We cannot do so until the righteous ire of this community has been placated by our working together for the cause of reconciliation. Elections here must be postponed so that violence does not pay and peace may triumph. I urge all IFP structures and members to remain calm in spite of the painful provocation that we have all suffered. Justice Radebe was a great leader and a close friend to many of us. I miss him sorely and my heart is filled with rage because of his untimely and unjustified death. However, I feel that on an occasion such as this we must prove our worth by being strong rather than weak, which means remaining calm and rejecting any provocation. We cannot allow the cycle of violence to resume in this area. If the cycle of violence does indeed resume in this area, our brother Justice Radebe will indeed have died in vain, which we shall never allow to happen.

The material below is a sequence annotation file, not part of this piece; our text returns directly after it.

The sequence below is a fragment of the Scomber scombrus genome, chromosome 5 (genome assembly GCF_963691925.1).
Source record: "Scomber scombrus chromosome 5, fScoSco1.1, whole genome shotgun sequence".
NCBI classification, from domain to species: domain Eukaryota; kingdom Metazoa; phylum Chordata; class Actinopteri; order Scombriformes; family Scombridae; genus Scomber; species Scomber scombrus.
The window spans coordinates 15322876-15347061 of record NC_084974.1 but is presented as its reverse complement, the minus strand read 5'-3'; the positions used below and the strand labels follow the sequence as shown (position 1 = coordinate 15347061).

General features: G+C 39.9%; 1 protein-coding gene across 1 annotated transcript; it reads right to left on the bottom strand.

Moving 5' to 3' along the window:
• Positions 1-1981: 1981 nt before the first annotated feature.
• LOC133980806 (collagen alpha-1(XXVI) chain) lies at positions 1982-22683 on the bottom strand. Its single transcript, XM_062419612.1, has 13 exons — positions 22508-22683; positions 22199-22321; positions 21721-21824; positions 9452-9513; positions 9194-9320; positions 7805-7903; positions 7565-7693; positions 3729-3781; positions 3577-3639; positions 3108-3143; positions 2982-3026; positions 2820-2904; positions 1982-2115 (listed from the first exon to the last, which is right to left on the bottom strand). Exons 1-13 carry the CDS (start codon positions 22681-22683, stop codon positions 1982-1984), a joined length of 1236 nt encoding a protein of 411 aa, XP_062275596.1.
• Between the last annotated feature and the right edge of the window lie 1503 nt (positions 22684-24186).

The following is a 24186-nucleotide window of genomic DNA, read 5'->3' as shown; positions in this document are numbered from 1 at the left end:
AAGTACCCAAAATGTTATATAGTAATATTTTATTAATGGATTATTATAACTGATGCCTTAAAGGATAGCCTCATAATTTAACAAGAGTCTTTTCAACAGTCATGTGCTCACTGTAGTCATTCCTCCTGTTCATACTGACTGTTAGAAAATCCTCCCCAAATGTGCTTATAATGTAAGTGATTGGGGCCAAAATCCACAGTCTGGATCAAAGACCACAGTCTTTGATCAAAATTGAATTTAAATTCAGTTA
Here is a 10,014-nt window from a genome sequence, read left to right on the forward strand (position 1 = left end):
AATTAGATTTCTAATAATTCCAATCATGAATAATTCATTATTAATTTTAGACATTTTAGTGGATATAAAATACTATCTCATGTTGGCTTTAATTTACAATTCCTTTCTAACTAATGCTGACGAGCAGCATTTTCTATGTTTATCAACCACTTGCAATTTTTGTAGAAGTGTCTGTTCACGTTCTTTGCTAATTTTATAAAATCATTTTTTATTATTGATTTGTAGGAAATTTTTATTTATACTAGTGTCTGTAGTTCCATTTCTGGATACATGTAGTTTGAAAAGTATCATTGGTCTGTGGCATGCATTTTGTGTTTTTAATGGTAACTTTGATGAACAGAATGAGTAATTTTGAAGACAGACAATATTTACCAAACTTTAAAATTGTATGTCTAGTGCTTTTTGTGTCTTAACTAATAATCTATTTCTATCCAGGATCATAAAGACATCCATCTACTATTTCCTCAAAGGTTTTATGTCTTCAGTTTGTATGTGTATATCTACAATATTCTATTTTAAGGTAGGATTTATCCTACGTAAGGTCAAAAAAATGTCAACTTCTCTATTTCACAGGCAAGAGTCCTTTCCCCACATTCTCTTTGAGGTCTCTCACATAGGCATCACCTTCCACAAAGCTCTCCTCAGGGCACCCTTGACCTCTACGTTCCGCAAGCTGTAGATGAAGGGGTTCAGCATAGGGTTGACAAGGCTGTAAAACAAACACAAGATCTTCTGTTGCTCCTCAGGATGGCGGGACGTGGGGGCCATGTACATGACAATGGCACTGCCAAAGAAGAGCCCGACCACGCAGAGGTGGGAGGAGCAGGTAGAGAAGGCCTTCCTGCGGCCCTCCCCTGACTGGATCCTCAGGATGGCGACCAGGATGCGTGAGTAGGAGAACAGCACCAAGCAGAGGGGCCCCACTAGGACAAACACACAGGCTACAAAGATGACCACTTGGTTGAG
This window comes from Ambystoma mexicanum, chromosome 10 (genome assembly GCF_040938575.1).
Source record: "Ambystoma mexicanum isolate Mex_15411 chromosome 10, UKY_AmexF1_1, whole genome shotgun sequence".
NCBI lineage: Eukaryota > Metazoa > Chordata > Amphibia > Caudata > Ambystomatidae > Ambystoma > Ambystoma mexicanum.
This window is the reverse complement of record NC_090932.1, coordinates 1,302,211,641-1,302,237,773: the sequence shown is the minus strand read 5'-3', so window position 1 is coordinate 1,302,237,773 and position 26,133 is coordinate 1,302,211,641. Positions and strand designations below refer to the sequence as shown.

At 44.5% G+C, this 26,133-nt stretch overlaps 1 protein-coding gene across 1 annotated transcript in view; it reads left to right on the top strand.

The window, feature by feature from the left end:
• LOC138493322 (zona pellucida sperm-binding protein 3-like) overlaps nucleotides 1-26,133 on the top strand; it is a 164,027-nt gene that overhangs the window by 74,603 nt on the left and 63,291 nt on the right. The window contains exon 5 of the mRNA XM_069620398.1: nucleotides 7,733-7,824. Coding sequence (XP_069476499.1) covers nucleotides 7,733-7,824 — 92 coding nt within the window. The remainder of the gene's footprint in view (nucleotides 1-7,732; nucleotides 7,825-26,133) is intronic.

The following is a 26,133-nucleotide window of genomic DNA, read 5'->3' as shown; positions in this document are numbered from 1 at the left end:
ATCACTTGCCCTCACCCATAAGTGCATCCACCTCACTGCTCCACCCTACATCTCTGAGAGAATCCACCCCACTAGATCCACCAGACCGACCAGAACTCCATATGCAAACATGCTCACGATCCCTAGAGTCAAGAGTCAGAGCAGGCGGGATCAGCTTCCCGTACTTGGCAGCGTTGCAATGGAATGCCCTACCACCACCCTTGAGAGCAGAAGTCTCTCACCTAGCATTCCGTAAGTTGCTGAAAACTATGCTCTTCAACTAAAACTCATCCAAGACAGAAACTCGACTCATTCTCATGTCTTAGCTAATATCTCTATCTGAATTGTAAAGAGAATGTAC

Justice Radebe dedicated his life's efforts and hopes to bring peace in this community. We must honour him by promoting the cause of peace in spite of what the enemies of peace have done to him. Our dedication to peace and reconciliation makes the memory of Justice Radebe and our cause stand tall over the infamy and cowardice of this assassination. If we react with violence to violence, it will all be lost. To start the cycle of violence and war in this area again takes very little and people should not underestimate the potential for disruption as a result of what some may consider a small retaliatory action. Conflicts always start small, but soon grow big. For this reason, we must ensure that the cycle of violence stops here and now.